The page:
One needn’t be too old to remember when the word “surge” became associated with President George W. Bush’s military strategy — or “strategery,” if you prefer — to deal with the insurgency in Iraq. Then-Sen. Obama ridiculed the idea, and voted against its funding, but it proved successful enough in the field that President Obama uses the word “surge” with certainty that it will reassure a wary public that a sufficient outpouring of manpower will solve any problem. Smart people will savor the irony, even as they worry that a mass influx of soldiers will solve a military problem more often than a massive influx of computer programmers can fix a fundamentally-flawed health care system.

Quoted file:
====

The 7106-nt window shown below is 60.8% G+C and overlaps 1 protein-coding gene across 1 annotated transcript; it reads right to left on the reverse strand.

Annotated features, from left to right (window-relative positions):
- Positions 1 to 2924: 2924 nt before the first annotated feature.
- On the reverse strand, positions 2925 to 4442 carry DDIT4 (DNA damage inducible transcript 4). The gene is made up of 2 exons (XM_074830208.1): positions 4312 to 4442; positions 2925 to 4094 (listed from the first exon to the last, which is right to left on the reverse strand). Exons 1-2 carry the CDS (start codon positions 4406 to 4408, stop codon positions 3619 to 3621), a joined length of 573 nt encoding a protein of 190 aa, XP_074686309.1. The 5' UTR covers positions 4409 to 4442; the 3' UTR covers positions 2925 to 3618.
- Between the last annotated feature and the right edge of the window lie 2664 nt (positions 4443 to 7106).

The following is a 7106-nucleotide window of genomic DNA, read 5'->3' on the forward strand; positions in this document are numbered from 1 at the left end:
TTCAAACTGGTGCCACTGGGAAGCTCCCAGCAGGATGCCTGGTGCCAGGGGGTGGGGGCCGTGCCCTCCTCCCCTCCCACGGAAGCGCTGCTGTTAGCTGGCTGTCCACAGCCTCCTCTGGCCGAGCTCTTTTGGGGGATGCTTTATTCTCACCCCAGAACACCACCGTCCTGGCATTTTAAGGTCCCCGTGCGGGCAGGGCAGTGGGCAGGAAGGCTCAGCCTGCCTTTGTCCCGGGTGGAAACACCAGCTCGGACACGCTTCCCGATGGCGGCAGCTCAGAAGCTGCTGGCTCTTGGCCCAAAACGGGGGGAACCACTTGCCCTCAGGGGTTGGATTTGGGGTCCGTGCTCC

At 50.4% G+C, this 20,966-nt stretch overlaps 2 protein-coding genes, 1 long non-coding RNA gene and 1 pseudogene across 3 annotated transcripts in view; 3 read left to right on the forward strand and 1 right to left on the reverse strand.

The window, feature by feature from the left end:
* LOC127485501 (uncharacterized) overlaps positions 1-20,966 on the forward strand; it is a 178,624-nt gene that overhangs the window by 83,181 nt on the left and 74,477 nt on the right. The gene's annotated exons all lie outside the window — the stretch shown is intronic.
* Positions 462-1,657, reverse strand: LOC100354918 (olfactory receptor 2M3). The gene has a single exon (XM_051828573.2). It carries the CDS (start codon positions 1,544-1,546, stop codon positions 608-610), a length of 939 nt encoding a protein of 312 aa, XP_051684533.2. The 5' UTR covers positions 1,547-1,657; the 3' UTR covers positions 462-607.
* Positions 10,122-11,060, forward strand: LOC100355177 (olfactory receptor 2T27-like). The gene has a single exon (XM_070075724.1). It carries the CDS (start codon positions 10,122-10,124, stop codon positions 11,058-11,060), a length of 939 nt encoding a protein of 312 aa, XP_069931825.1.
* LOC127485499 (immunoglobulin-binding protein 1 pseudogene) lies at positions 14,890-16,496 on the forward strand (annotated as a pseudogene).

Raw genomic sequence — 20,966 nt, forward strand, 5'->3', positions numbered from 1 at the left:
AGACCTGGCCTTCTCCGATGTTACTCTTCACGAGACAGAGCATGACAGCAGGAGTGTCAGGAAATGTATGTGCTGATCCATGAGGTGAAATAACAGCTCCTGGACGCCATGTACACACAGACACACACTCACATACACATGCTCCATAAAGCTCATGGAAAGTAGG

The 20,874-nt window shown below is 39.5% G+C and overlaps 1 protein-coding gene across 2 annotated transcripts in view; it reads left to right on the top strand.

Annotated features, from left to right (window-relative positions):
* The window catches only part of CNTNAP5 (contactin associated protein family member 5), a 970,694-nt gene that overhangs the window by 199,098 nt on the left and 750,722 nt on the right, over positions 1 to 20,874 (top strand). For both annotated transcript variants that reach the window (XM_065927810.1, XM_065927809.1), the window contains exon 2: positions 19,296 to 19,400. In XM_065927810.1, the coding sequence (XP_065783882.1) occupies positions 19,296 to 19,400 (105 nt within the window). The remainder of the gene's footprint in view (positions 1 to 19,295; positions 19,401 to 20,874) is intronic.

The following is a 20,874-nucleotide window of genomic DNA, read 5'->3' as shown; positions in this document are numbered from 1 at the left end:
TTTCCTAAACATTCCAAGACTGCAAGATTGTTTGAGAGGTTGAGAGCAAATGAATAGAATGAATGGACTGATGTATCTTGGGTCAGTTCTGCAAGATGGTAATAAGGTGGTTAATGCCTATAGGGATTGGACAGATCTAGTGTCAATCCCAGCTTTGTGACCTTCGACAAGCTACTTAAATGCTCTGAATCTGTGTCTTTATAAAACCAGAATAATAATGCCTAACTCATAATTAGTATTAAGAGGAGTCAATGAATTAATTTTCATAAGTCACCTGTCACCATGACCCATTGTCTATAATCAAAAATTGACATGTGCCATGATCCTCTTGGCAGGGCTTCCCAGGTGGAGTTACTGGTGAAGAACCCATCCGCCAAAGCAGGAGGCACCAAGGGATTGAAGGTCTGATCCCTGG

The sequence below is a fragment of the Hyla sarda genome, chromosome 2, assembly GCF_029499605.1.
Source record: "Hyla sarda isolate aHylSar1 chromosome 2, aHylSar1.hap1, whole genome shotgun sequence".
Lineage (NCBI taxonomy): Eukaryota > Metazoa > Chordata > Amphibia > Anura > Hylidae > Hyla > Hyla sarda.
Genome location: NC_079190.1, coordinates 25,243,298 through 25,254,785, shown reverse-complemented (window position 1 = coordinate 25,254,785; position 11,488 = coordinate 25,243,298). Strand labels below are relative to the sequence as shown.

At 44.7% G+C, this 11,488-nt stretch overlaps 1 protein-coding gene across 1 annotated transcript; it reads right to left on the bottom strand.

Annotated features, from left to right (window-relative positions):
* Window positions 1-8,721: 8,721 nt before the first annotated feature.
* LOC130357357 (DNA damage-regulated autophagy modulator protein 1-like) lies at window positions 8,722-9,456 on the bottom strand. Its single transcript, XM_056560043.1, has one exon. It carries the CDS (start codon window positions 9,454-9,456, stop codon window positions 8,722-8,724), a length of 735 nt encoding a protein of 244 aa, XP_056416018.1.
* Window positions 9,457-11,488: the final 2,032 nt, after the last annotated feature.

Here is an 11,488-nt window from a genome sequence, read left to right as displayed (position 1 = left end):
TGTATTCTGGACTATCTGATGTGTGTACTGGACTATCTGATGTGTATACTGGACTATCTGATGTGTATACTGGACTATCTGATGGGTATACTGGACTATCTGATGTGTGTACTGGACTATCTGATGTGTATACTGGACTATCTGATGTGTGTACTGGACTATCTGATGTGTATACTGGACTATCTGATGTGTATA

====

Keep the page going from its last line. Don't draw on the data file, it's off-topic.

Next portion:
More seasoned readers will also raise an eyebrow at that “best and brightest” reference. They’ll recall that the phrase was introduced into parlance by David Halberstam’s book of same title about the Kennedy and Johnson administration stars who urged on the war in Vietnam. “The Best and Brightest” was meant ironically, of course, and as it became a cliché it was always used with sarcastic quotation marks. Anyone familiar with the phrase’s early usage will not be reassured that the “best and brightest” have been unleashed on America’s health.